From the beginning of product development with public APIs, to releasing and running your product or services, a developer portal becomes a self-services support hub for third-party developers (If you have a well-constructed portal, the number of calls requesting for support will be reduced. For example, at Stripe which I have mentioned earlier, it is said that less than 10% of their customers contact customer support). In order to provide an excellent DX, it is necessary to prepare documents of various categories that is right for the product’s lifecycle, from testing stage, through trial stages to the actual operating stage. For example, developers who are eager to try out an API will need to comprehend the whole picture quickly and check the behavior of the API. On the other hand, developers who tend to be rather practical—especially if the API is not free—will want information on price plans. Developers at the implementation stage will make use of FAQ pages providing answers to common problems, and a forum where they can share questions, answers and opinions with other developers.

One of the most impressive point given by the presentation was that when you think about the goal of a developer portal, you should aim to make third-party developers fans of your API. In order to run a developer portal, merely having a set of complete documentation is not enough. It is essential to cooperate with the Developer Relations team, which is responsible for revitalizing the developer community for your products and spreading information through blogs and such.

Going to Infinity and Beyond Documentation with OpenAPI

This presentation was made by Taylor Barnett, Lead Community Engineer of Stoplight.

The OpenAPI specification (formerly known as the Swagger specification) is an open standard for describing REST APIs. In this presentation, Taylor showed that you can use OpenAPI for various purposes. It can support designing API, creating a mockup, and checking whether you have implemented your API according to the specifications.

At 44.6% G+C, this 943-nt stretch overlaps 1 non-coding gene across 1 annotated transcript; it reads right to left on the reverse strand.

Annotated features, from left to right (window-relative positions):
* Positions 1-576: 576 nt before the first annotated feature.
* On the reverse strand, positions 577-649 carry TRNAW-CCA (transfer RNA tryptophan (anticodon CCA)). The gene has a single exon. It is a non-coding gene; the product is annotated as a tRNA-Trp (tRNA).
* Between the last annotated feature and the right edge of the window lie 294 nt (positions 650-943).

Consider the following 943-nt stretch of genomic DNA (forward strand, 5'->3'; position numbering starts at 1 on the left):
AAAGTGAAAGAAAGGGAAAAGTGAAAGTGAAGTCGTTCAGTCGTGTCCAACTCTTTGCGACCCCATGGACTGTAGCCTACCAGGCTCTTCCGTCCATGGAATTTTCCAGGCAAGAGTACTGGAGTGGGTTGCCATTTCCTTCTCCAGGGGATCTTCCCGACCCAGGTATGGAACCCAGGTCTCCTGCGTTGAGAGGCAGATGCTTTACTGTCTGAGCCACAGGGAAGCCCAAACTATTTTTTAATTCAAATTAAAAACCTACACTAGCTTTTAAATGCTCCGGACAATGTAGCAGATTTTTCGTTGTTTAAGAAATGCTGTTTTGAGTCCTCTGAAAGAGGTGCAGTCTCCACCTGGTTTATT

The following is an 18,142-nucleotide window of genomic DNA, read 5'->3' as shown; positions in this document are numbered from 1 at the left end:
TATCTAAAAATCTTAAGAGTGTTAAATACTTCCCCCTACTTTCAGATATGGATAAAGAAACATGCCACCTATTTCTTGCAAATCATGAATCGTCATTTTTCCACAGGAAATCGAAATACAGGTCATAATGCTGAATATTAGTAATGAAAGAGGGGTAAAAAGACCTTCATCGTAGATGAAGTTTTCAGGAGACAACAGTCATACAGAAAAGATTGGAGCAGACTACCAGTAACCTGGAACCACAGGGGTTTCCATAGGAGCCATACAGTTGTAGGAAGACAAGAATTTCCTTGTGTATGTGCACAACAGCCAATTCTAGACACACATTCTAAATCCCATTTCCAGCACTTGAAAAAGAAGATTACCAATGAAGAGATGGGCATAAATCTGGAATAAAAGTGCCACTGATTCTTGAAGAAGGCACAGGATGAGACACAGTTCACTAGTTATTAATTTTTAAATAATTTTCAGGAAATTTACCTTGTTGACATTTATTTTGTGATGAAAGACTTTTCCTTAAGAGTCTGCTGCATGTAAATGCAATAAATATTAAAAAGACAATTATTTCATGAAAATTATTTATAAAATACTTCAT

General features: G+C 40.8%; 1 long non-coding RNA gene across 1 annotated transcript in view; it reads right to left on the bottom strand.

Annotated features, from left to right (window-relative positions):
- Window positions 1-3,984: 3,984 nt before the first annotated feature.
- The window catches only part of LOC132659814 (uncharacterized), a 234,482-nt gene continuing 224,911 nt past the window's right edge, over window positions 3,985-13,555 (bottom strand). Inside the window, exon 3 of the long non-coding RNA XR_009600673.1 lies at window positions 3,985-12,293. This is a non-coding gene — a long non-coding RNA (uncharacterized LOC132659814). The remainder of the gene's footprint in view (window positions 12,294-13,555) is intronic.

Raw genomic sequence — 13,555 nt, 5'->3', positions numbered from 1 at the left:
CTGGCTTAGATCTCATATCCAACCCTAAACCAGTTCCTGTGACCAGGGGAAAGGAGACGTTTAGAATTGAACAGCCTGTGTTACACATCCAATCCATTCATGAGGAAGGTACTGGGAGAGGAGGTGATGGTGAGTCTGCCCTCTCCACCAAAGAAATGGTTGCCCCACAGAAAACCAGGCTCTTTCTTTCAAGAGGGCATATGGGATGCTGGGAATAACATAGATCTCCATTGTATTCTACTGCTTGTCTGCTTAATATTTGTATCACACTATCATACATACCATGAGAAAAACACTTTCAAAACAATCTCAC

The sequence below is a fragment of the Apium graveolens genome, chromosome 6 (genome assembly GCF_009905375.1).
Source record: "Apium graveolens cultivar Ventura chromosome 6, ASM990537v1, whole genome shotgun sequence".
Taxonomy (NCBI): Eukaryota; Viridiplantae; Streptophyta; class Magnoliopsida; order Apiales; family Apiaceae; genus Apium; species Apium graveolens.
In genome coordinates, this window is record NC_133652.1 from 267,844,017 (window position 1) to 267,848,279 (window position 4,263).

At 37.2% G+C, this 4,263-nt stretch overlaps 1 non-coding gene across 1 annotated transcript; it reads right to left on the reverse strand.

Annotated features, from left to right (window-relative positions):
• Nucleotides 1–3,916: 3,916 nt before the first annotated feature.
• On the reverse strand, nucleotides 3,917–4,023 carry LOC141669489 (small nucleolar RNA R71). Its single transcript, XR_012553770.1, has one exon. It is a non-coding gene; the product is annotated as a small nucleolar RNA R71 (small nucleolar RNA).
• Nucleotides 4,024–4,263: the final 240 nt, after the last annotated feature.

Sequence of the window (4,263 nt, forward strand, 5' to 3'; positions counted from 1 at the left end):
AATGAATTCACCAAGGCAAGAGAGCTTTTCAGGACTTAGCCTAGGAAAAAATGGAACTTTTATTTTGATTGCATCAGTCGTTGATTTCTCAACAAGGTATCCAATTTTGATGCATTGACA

With OpenAPI’s structured approach, writing documents is simpler and quicker, and guarantees consistency for the terms you use, compared to writing from scratch, without OpenAPI. In fact, many are already aware that it is a convenient documentation tool. However, the fact that it can also be a good tool for improving API developers’ DX doesn’t seem to have much attention it deserves. Taylor focused on this point and explained the advantages of incorporating OpenAPI in an engineer’s point of view, in each of the four areas; designing API, creating a mockup, testing, and getting feedback.

The common advantage of all these four areas is that OpenAPI enables you to check your API before you have a complete outcome, prevents omissions with the help of automation, and supports collaboration between developers by providing a common format. There already are some useful tools available such as Dredd, a framework to check the gap between implementation and documentation, and speccy, a linter. Just like the title of this presentation reads, it seems there is great potential for API development with OpenAPI.


API the Docs was the first overseas conference for me, and I was impressed by the variety of expertise required in the field of API documentation. Creating content that is easy to understand is a quite a small part of technical communication. I strongly felt that it is necessary to have experts in various technical fields to work together as a team to maintain an easy-to-use and reliable developer portal and continue to improve its technology base in a more efficient way.

At the same time, I also learned many specific tips to make our LINE Developers site better. I’d like to improve the site one by one by starting with what I can do now.

By the way, LINE is hiring technical writers for English and Japanese documentation. If you are interested in pursuing the possibility of technical documentation with us, please apply through the links below.

We look forward to getting applications from enthusiastic technical writers.